Spanning 46,000 sq metres, Tsz Shan is state-of-the-art antiquity that cost HK$1.5 billion and took 12 years to build. At a glance, it's a graceful Tang dynasty complex. But inside the shell of precious zitan wood is a steel structure that does away with the need for the pillars and interlocking eave brackets found in ancient architecture. This gives the monastery a more modern look. Tsz Shan does not entertain walk-ins. Book online up to a month ahead. Tsz Shan also runs meditation retreats, as well as tea and zen calligraphy workshops. See the website for details.
Literally meaning the 'Monastery of the Benevolent Hill', Tsz Shan's most prominent feature is a 76m-tall statue of the Goddess of Compassion (Guanyin). The goddess, robed in white, holds the Pearl of Wisdom in one hand and a vase of sacred water in the other as she gazes kindly at the sentient beings (and the traffic) below her. At twice the height of the Big Buddha on Lantau Island, she can be glimpsed from miles away.
The monastery's Main Hall contains three gigantic gold statues with canopies above their heads. They are the Great Medicine Master of the East, Amitābha Buddha of the West, and the founder of Buddhism, Śākyamuni Buddha, and together they embody the ideal of harmonious consolidation. The patterns on the canopies are inspired by carvings found in temple caves in the historical Chinese town of Dunhuang. On the back wall of the Main Hall is a replica of a mural in the famous Yulin Caves. It's produced by digitally outputting images of the original on silk. If you scrutinise the high-resolution images, you can still see the pixels.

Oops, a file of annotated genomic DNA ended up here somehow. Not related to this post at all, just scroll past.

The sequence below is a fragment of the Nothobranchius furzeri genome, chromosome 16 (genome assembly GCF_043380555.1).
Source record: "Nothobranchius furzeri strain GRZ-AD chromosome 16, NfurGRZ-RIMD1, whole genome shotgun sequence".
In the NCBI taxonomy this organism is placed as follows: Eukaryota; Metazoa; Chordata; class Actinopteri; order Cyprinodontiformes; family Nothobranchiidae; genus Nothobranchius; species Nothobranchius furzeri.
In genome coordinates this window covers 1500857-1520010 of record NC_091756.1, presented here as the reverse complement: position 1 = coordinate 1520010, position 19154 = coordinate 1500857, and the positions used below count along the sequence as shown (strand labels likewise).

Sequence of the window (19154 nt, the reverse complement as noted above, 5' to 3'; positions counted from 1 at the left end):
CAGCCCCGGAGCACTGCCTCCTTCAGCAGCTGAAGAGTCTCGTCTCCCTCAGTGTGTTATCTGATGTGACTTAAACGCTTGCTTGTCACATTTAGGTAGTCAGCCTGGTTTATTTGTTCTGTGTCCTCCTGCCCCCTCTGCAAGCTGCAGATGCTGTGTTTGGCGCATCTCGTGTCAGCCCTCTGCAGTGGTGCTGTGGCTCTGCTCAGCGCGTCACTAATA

The smaller Maitreya Hall has a golden statue of the Buddha Maitreya and icons of the Four Heavenly Kings. The latter are sculpted on camphor and decoratively painted. The monastery also features a Ksitigarbha Bodhisattva Hall, a Bell Tower, a Drum Tower, and a Library of Buddhist Texts.
A taxi from Tai Po Market or Tai Wo MTR station costs about HK$70. Minibus routes 20B and 20C, and bus routes 75K and 275R, all from Tai Po Market MTR station, stop near Universal Gate Rd.